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It’s not Candyland, it’s Monsterpalooza

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Back in 1992, I went to the second Lollapalooza music festival. It, and similar music fests seem, to me, more like automat concert experiences than innovative cultural experiences. Regardless, all that Monsterpalooza has in common with the music festival of its namesake is a conglomeration of like-minded consumers and merchants. Straight up: this is an exposition for the public to load up on monster gear. Masks, props, toys, magazines, posters, signatures and make-up classes were all on display for us, the drooling horror community, to gobble up.

b2If you’ve never associated horror with cleanliness, it’s time you lathered up with a bloody soap brain…or perhaps Dexter’s face to cleanse your pores? Each of these designer soaps has its own pleasant fragrance, naturally. Monster Soap is the brainchild of Neil Goldsmith, and if you’d like to purchase a bar, visit his online store.

 

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John Pelico and his lovely assistant present some of his luminescent (and quite entrancing) works of art. To find out more about John’s art and the stories for which he designed the art, why not pay him a visit at his site www.killerpumpkins.com

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This young lady was kind enough to tear someone’s face off for me. At Immortal Masks, they make realistic full-head masks; some of them even have multiple layers, which allows the wearer (or the poor victim) the option of removing a face to reveal some nice-looking musculature. Check out the many cool things they’ve got for sale at their site: www.immortalmasks.com

 

 

 

 

 

 

b6L.J. Dopp, artist, filmmaker, musician, sits austerely at his table. Look for his artwork on the cover of monster magazines and at his site: www.ljdopp.com

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To watch this young lady handle that adorable wolf-like creature, you’d swear the thing was alive. The texture and reaction of it’s limbs, when handled with love, enticed many monster fans to adopt one of these “werepups.” Their website is pretty cool, too, so head on over if you’d like to learn more about these little monsters! www.werepups.com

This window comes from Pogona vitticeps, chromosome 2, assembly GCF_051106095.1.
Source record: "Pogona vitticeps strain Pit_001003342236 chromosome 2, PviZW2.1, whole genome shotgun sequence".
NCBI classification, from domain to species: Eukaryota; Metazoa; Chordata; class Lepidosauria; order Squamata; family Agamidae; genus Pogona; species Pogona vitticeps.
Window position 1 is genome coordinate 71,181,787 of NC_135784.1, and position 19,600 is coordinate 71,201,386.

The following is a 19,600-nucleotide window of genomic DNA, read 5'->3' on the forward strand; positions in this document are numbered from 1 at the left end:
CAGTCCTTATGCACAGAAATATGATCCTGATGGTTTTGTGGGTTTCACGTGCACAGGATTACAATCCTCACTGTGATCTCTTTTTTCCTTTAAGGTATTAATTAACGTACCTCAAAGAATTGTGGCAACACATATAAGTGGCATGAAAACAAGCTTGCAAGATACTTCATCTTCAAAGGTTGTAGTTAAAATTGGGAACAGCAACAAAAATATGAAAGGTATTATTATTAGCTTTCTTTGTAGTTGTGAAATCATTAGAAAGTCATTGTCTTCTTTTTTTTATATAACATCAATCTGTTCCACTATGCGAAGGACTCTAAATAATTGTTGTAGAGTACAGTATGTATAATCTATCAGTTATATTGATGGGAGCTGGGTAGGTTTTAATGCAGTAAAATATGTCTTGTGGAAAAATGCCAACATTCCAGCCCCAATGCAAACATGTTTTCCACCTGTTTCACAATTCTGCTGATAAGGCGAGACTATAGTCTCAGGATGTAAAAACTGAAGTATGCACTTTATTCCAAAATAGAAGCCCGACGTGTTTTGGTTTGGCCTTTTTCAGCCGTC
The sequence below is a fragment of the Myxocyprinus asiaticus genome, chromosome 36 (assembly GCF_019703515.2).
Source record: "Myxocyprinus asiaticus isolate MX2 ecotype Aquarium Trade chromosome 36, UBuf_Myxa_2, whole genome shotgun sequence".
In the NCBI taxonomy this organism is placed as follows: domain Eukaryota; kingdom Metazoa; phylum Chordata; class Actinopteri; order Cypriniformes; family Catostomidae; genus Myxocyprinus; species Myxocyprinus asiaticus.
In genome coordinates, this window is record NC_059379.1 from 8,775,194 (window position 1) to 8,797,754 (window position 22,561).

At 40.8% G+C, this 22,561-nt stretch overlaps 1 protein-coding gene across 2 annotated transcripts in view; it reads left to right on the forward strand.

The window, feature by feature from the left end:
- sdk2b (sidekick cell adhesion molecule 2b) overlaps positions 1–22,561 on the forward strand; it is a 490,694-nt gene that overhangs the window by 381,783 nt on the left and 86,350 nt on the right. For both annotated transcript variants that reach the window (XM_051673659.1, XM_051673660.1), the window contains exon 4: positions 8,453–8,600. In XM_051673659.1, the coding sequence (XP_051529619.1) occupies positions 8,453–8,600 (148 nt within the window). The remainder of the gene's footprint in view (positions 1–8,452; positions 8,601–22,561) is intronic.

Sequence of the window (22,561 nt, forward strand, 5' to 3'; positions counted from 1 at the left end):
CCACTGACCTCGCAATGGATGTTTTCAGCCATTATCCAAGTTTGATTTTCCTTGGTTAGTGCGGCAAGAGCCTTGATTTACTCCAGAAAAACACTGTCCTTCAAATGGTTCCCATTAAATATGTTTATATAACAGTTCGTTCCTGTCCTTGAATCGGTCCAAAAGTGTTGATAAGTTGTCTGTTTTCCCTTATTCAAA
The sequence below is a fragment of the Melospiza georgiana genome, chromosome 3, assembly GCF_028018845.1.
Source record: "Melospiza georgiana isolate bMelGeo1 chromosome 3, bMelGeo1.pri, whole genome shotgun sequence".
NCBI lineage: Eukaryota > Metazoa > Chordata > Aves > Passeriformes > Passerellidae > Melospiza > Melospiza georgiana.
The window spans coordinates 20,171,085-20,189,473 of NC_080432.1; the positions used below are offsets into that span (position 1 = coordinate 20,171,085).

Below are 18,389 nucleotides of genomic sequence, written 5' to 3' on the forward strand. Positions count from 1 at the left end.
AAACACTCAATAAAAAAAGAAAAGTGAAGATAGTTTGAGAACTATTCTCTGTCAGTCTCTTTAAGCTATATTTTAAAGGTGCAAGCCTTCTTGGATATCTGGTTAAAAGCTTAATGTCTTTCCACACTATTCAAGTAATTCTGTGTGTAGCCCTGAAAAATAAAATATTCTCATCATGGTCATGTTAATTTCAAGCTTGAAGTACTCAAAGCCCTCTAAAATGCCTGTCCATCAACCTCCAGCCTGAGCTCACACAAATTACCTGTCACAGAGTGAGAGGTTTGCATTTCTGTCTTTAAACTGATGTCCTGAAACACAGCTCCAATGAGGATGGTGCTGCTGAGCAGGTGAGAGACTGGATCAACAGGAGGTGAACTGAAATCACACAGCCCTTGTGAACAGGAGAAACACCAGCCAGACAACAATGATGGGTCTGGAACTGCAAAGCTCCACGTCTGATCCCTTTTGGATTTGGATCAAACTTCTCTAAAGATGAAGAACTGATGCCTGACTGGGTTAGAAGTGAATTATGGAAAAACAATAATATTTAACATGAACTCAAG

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Upon first glance, you might suspect that this young lady’s prayers for salvation were not answered, but upon closer inspection, you would realize that she’s way beyond saving. She and many other devils and poor unfortunate souls were parts of the display of the monster effects company Midnight Studios FX. The company manufactures life-size (and bigger than life-size) creatures, props, masks, etc. for the public, for film, and for haunted attractions. So, if you are in the market for a gigantic demon, werewolf, or something in that vein, then why not get some of your shopping done at www.midnightstudiosfx.com

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What’s a party without a Chiodo brother? Here, Edward Chiodo poses with one of his Killer Klowns. And speaking of Killer Klowns from Outer Space, Chiodo told me that the highly anticipated The Return of the Killer Klowns from Outer Space in 3D is still in the works!

 

 

 

b8Though this looks like the kind of guy who is ripe for “the old Sharpie treatment,” it is in fact an extremely realistic dummy. Any Sharpie treatments, here, would surely wind up costing somewhere in the neighborhood of a thousand bucks.

b11Beyond the exhibitors’ rooms, Monsterpalooza also featured a museum. It was inside this museum that I came upon something remarkable; the coolest zombie that ever didn’t live requires no introduction, but since some of you kiddies may not have been staying up late to watch horror movies (or perhaps you weren’t yet born) when George Romero’s Day of the Dead first fought the MPAA, this…is Bub.

 

 

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A most tantalizing make-up school demonstration. There were several make-up schools represented at Monsterpalooza, and many of them provided demonstrations of their students’ work. And although the costs of admission and supplies were competitive, I don’t believe that the make-up test subjects were included…

 

 

 

b13Last, but certainly not least, here we have a picture of some of the fans who attended Monsterpalooza — fans who were freakier in appearance than MANY of the exhibitions, themselves.

The event is still young; Eliot Brodsky has been cultivating it through its various guises (including the original, Maskapalooza) since 2008, but given the crowd of exhibitors and fans, if you missed it this time around, you’ll have a chance to sink your teeth in next year.

About Scott Feinblatt

Scott Feinblatt is an independent filmmaker who writes, produces, directs, and scores most of his projects. His feature, Outtake Reel (2011), is a unique spin on the found footage genre, and his short horror film, Tuning In, Tuning Out, is a surreal take on the threats of a media-dominated society.

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